By Gene Meyer | Kansas Reporter
TOPEKA — Want to know how to spend Kansas’ educational resources as efficiently and effectively as possible?
Form a committee.
Gov. Sam Brownback, a Republican, has.
Ditto the Kansas Association of School Boards.
So did the Legislature, in 2006, when it formed the Kansas 2010 Commission to take a five-year look at the question as part of a far wider examination of school funding.
Former Gov. Kathleen Sebelius, a Democrat, rented a committee — sort of. She engineered a Standard & Poor’s 2006 study and 2007 follow-up that measured the fiscal efficiency of each of Kansas’ then-300 individual school districts. There are 286 now.
Kansas’ Division of Legislative Post Audit, the Legislature’s auditing arm, since then has run its own performance checks on seven of those districts, all of which volunteered for them.
There may have been other studies or panels too, but memories have faded. Dale Dennis, the Kansas State Department of Education’s deputy commissioner for finance, estimates school finance efficiency panels are formed “every three to five years or so, though they aren’t always called that.”
“It’s not a new topic,” Brownback said in a news conference this week. “I remember Gov. Finney talking about it.”
That would be former Gov. Joan Finney, a Democrat, who served 1991-1995.
So, what did those earlier inquiries turn up?
It’s hard to tell, said Stephen Iliff, a Topeka CPA, Kansas 2010 Commission member and longtime advocate, applying business standards to Kansas school finance decisions. Iliff also is a member of the Brownback education efficiency task force, which held its first meeting this week.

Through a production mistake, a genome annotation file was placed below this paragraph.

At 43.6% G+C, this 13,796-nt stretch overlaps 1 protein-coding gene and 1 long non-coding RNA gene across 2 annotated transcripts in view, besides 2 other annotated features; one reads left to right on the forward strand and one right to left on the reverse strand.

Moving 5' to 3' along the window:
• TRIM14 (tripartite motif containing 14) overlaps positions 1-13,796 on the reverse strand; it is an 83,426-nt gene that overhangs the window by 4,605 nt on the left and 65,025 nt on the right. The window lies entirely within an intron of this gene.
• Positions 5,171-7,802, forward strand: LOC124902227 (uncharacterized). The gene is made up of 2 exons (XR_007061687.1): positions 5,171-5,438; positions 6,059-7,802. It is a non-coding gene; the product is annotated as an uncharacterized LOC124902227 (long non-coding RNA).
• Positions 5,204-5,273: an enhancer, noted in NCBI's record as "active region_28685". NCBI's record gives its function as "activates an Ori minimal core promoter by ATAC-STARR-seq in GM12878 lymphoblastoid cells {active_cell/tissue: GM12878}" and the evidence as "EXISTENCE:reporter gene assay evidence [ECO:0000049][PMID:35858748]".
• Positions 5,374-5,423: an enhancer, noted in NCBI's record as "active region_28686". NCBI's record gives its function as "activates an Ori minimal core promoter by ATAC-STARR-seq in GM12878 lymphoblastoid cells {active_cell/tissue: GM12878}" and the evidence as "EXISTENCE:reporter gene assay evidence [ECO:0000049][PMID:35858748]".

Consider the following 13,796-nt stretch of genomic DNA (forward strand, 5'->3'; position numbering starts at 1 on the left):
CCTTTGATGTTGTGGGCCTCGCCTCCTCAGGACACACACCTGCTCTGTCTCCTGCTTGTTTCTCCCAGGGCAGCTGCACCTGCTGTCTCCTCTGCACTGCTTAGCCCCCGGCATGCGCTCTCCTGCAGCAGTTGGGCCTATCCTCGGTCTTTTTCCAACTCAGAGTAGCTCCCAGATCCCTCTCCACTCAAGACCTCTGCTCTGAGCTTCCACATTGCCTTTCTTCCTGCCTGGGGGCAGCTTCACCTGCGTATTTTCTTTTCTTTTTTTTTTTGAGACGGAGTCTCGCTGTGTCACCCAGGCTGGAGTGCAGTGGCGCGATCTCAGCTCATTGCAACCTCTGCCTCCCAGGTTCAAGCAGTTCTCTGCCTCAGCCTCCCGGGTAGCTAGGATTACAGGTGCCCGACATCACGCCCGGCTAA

“I remember that Standard & Poor’s wrote a great report in the Sebelius administration,” Iliff said. “The trouble was, nobody really paid attention.”
Kansans do pay attention to some of those efforts, said Rochelle Chronister, a former state legislator, former Kansas Republican chairwoman and former head of the cabinet agency then known as Kansas Social and Rehabilitation Services who also headed the five-year Kansas 2010 Commission.
“I think legislators are always interested in what we find,” Chronister said. “School districts listen too. “
Chronister said she wants to meet with the governor’s task force too, to include applicable 2010 Commission findings in recommendations that the task force is expected to make.
Meantime, the Kansas Association of School Boards announced Wednesday that it was setting up its own efficiency task force of local school board executives and school administrators to balance what its members feel is an over reliance on CPAs and business analysts on the Brownback panel. There are no current school board members, teachers or education professionals on that task force.
Contact Gene Meyer at email@example.com.